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Category Archives: friendship

Within Love

I sent this quote to a friend the other day, because it related to a conversation we’d had.  I should’ve known better than to blithely send a pretty thought about a weighty thing; it’s the pleasantly abstract ideals I spout that become impossibly real and gritty when I’m put to the test.  I usually don’t have long to wait for the test.  Today, being love has been grueling, and I’ve abandoned love a lot.  I’ve been petty and selfish and subtly vengeful.  But I still want to be within love, still know it’s where I belong, and I still like this perspective:

It is about large love, the love that encompasses all things, even those things you don’t particularly like. So to do anything in love does not at all mean to Be In Love. It means maybe to be within love, to be love, as opposed to hate and all its many avatars. It means to forsake the thieves of love, to banish greed and pride and desire and anger and jealousy and fear. -S Wiegand



At the risk of wearing out my welcome

[I’m heading home, opting to forego time at some friends’ house]

K-Dubs: You don’t have to stay long; just come for a little while.

me: I’m not very good at a little while.  We both know that if I go, I’ll end up staying for hours.

K-Dubs: You did a good job staying for just a little while yesterday [we’d spontaneously dropped in the same friends].

me: K, I was there two and a half hours.

K-Dubs: Oh.  Well. . .

Which got me started quoting I’m long on staying; I’m slow to leave (from an album that could be my past 12 months set to music.)

It’s really lucky for people that school is awfully busy right now, or I’d never be able to resist the draw of another cup of tea, another quiet conversation or more companionable silence, that afternoon walk, lingering over lunch.  I feel like I truly would take every moment and every minute.   Come summer. . . well, you’ve been warned.

On getting sick at home (in someone else’s house)

When I slumped into their couch, they could have said, “Gee, you’re looking more like death every minute.  Get out of here before you make us all sick.”  Instead, they wrapped me in a blanket, brewed me tea, and (lacking actual kleenex) brought me a roll of TP.  I declined the offer of medicine, but if the adage about laughter is true, I got some anyway.  When I finally stirred to leave, they offered to drive me home.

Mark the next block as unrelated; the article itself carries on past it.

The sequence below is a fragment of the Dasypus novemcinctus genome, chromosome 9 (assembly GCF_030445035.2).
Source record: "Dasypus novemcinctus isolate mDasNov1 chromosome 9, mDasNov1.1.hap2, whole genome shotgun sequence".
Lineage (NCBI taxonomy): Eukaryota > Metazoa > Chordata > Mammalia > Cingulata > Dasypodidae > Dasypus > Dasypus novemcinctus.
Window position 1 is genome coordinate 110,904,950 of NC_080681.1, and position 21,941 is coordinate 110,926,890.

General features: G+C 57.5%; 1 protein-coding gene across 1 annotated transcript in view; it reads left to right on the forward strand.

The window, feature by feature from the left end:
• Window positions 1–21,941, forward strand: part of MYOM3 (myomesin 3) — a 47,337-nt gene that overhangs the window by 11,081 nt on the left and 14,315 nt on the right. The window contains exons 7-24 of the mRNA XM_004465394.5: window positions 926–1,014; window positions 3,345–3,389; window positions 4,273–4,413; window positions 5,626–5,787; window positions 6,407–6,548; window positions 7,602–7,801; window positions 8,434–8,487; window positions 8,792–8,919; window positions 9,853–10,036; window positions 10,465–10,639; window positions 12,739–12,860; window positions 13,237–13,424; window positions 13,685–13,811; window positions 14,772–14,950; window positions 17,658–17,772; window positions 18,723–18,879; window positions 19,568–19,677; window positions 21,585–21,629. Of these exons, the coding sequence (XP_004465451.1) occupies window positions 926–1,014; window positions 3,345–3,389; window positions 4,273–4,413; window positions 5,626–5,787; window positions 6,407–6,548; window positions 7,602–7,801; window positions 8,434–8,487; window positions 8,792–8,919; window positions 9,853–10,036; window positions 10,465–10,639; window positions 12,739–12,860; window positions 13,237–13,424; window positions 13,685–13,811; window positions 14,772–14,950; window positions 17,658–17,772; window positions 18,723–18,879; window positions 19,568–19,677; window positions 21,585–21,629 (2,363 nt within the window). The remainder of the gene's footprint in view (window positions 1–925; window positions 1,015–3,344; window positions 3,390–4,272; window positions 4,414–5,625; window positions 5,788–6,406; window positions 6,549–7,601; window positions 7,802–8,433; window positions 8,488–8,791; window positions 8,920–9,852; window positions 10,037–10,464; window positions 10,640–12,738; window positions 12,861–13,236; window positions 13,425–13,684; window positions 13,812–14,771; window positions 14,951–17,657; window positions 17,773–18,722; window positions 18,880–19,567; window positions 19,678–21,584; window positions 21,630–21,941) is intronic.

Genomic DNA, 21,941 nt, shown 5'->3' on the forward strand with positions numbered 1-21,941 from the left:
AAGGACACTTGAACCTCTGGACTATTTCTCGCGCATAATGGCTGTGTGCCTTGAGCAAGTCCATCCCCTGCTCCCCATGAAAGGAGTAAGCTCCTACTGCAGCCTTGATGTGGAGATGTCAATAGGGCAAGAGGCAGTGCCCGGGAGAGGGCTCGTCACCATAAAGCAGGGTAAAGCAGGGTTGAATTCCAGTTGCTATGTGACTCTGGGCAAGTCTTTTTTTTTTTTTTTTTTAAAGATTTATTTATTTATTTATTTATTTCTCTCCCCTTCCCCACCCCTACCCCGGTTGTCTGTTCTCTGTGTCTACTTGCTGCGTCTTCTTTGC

I’m graced, and I’m grateful.


A trifecta of great advice

Years ago, my good friend and college roommate (whose birthday was yesterday- happy birthday, M!) summed up her counseling grad degree for me with these three gems.  Maybe they stuck because they’re pithy, but it probably has more to do with the fact that her life illustrates them.

1) Normalize the abnormal.

2) Ask questions.

3) Move toward.

Time to forge some steel

Those friends thou hast, and their adoption tried/ Grapple them unto thy soul with hoops of steel.


Labor parties- If you’re going to all that trouble or expense

Sometimes, labor parties are a good idea simply because they are efficient.  If you’re going to rent a ladder to clean your gutters, you might as well do it with your neighbors.  If you’re going to make a mess of your kitchen while you make casseroles for the freezer, you might as well invite some friends to add their mess.

Labor parties- because they are good for friendship

Labor parties are good for friendships because they give us new contexts for relationships.  We can see our friends in new situations and appreciate them in new ways.  I know I love my friends’ creativity, tenacity, and good-humor more because I’ve seen those strengths as we work together.

When we work together, we have more time for people.  When I’m feeling low on time, I try to remember to invite people to work with me.  Two very busy friends who are teachers get together and work side-by-side on their lesson plans.  That time slot wouldn’t be open for people unless they were willing to have a labor party.

Labor parties create interdependence that is good for us.  We love people more when we’ve done something for them or had them do something for us.  Plus, working together reminds us that we need to support one another.

The shared satisfaction at the end of a job well-done bonds the workers together.  That’s a great way to enhance a friendship!

As someone who isn’t always a talker, I appreciate that labor parties provide permission to stay close without chatting the whole time.  Labor parties relieve social pressure.